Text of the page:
Adult social care tracker

The LGA has launched the COVID-19 Adult Social Care Tracker showing the impact that the virus has had on residential and domiciliary care, as reported by care providers. The tracker is hosted on our LG Inform platform, but requires a secure sign-in. Directors of adult social care have been asked to identify those who should have access to the data: please speak to them if you think you need access as well. This tool will be updated daily with the latest data reported by care homes as collected by Capacity Tracker, and from domiciliary care providers collected by the Care Quality Commission (CQC). It will give councils a quick and easy way to see the latest data by care provider.


LG Inform

Our LG Inform reports have been updated to include the latest COVID-19 data from Public Health England, showing the current position for councils and changes over time. The local authority report now shows a map of English authorities over time, and the England overview report contains details of the top 10 councils for lab-confirmed COVID-19 cases.



The British Red Cross has more than 70,000 emergency response and community reserve volunteers. Their emergency response volunteers are fully trained to provide support in emergency situations at any time, while the community reserve volunteers can help provide basic supplies and maintain connections with vulnerable and isolated people. Any organisation, including councils, can make a request for volunteer support.

Meanwhile, councillors are now able to make requests for help on behalf of their vulnerable residents via the GoodSam app, which is used to request help from the NHS Volunteer Responders. Any councillors wishing to make a request will need to use their email address.


New guidance and testing for care workers

Public Health England (PHE) has published a PPE resource for care workers delivering homecare during the outbreak, and alongside the Department for Health and Social Care has written to the care sector to provide further information on testing for social care staff.


Micro-loan scheme for small businesses

Chancellor Rishi Sunak MP has announced a new micro loan scheme to provide access to finance for those in need of smaller loans. Further details, including on the amount businesses can borrow and the eligibility criteria, have been published on the Government's website.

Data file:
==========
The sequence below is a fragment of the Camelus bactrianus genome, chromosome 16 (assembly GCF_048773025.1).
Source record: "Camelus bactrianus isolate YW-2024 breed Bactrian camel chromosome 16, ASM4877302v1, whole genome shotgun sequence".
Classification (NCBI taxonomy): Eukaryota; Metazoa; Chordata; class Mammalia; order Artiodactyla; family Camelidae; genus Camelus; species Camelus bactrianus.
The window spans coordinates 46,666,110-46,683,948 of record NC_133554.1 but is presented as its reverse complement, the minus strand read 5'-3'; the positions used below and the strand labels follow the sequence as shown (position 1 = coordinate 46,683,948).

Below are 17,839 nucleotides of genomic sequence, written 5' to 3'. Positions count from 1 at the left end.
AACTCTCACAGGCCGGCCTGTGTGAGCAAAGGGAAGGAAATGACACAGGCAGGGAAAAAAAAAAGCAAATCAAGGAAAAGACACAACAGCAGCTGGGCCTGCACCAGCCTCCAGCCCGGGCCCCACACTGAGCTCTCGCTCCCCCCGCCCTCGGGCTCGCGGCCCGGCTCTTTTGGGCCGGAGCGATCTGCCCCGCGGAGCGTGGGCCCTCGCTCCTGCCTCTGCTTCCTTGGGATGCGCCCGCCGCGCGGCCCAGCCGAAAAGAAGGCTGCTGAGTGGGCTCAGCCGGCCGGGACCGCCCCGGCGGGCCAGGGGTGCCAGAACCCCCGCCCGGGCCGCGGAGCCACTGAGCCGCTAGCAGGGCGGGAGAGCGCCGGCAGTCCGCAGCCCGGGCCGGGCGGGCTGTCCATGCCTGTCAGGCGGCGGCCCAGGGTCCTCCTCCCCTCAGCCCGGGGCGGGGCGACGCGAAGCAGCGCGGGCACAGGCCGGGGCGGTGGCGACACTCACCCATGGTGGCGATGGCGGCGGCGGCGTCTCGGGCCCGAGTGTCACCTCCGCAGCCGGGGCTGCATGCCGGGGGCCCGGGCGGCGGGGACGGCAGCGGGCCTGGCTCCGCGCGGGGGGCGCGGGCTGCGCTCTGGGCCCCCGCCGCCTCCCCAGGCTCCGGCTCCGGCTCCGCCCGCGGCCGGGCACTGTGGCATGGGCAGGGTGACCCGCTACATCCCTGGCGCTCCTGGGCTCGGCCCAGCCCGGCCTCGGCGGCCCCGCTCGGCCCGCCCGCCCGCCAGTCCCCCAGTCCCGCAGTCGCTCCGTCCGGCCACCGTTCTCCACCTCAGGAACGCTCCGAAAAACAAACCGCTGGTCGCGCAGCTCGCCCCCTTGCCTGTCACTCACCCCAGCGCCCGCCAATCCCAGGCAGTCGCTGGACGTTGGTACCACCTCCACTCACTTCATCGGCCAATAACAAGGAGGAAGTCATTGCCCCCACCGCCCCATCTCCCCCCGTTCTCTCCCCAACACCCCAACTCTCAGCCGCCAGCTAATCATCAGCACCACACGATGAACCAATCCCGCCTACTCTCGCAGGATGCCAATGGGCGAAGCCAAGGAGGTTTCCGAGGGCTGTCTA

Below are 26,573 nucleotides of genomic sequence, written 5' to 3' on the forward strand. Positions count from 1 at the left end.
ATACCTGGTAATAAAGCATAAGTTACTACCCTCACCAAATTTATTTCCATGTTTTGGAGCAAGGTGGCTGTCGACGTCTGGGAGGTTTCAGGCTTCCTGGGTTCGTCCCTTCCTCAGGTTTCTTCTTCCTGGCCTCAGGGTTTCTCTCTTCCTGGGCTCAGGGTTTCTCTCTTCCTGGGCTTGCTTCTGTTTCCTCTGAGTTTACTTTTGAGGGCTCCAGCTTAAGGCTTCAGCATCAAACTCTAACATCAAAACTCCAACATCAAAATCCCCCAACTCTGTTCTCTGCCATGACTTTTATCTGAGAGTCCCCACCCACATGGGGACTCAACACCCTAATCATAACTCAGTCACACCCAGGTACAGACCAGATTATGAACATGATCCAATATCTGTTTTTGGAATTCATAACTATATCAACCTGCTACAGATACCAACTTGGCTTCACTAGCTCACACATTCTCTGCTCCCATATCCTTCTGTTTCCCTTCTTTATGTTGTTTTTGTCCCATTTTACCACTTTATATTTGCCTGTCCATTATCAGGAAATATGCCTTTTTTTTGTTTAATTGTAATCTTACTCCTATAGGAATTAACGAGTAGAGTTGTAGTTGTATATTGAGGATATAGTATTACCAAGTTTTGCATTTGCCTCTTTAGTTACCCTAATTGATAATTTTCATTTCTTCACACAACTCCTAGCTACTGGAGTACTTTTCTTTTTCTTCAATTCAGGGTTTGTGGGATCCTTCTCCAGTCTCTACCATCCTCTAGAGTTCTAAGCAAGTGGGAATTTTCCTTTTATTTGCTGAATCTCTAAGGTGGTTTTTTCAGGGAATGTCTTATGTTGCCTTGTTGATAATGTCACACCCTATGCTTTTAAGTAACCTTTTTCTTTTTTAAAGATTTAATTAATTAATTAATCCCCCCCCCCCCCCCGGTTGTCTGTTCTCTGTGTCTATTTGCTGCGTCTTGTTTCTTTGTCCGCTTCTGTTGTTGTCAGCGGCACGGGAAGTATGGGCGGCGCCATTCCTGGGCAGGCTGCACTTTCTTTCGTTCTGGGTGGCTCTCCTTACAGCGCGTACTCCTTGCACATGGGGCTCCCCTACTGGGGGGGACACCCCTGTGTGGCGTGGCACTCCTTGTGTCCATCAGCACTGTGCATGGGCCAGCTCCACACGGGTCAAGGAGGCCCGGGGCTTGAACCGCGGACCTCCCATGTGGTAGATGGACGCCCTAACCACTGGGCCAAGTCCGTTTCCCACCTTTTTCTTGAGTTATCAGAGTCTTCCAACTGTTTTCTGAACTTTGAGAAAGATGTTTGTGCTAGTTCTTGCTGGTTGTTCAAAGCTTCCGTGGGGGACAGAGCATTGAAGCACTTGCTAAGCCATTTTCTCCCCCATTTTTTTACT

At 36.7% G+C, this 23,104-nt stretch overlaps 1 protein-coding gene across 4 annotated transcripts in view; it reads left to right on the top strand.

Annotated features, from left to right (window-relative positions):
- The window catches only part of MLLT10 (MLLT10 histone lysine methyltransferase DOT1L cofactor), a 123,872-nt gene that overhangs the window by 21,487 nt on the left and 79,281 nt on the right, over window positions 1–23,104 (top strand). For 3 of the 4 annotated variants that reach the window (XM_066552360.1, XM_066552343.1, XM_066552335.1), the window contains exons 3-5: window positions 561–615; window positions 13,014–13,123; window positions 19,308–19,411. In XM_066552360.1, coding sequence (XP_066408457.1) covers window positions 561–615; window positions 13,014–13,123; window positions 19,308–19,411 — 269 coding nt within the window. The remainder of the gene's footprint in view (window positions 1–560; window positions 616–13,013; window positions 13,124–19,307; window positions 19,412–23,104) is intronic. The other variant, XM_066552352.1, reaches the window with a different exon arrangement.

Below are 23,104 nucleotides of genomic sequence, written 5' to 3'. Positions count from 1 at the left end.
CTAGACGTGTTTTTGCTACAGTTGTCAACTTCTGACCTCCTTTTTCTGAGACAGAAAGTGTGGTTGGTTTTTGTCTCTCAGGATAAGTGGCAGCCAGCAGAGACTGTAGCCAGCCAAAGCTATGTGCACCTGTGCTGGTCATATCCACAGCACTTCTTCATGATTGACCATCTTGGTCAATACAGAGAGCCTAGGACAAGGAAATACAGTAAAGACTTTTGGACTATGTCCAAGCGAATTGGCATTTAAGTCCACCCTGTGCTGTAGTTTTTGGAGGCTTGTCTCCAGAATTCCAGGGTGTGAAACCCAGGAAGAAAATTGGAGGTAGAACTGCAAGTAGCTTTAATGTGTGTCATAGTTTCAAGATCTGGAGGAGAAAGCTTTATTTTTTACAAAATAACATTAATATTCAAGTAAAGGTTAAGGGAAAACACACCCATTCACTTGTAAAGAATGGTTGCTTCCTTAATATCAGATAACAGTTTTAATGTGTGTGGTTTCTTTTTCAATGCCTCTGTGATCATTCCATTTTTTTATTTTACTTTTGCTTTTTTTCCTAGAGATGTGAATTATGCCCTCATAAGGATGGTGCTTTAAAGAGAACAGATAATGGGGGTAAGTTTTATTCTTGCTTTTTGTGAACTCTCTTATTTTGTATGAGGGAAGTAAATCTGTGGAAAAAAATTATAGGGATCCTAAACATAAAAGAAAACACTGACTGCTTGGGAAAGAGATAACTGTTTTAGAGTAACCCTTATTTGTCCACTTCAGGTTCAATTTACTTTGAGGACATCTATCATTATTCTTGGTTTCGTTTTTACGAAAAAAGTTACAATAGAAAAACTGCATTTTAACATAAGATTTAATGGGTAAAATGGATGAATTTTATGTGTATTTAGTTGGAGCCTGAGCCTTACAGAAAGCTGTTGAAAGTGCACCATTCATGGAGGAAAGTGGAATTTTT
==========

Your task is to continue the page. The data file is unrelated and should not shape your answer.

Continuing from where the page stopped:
High street support

The Government has introduced new measures to prevent landlords from using statutory demands and winding up orders to collect rent from high street shops during the coronavirus lockdown. 


EU funding guidance

The Government has clarified some of the concerns around current EU funding that many of our communities continue to receive. This includes guidance on what to do if COVID-19 has impacted on the ability to deliver certain projects, such as face-to-face training, and how to repurpose current projects towards local responses to the crisis, such as changing projects to help small and medium-sized enterprises respond to the crisis.


Leisure providers

The future of your leisure providers and the services they deliver continues to be a concern. We continue to raise this with Government. The LGA has now also published an advice note on why there are particular issues for leisure providers, some examples of how councils can and are supporting their local providers and some FAQs agreed with the leisure sector to help accelerate your local conversations. You may also be interested in Community Leisure UK’s latest member survey results on financial reserves in the sector; and UK Active’s four stage strategy to support the recovery of the physical activity sector, which we are supporting.


Training providers and apprenticeships

The Education and Skills Funding Agency has published details of a new post-16 provider relief scheme enabling training providers to recoup lost income as a result of COVID-19. As councils plan how to help residents acquire the skills they need to secure employment in the months ahead, it will be essential that they have access to a strong training provider base.

The Department for Education has launched a Skills Toolkit aimed at furloughed workers, and others that want to take the opportunity to upskill. It has also now enhanced its telephone and online National Careers Service offer for all those seeking careers information, advice and guidance. The LGA has previously raised concerns that training providers do not have the financial security that they need.


NHS ‘help us to help you’ campaign

The NHS is asking councils to help raise awareness of a new campaign to encourage the public to seek the urgent care and treatment they need. New findings show that four in 10 people are too concerned about being a burden on the NHS to seek help from their GP, while data suggests that A&E attendance so far in April has been about 50 per cent lower than this time last year. You can access campaign assets from Public Health England’s campaign resource centre. 


Highways maintenance

The Association of Directors of Economy, Environment, Planning and Transport and the Highways Sector Council have issued new highways advice to enable councils to continue to safely carry out essential highways maintenance during the pandemic. It comes as the Department for Transport has announcement highways maintenance funding allocations for 2020/21.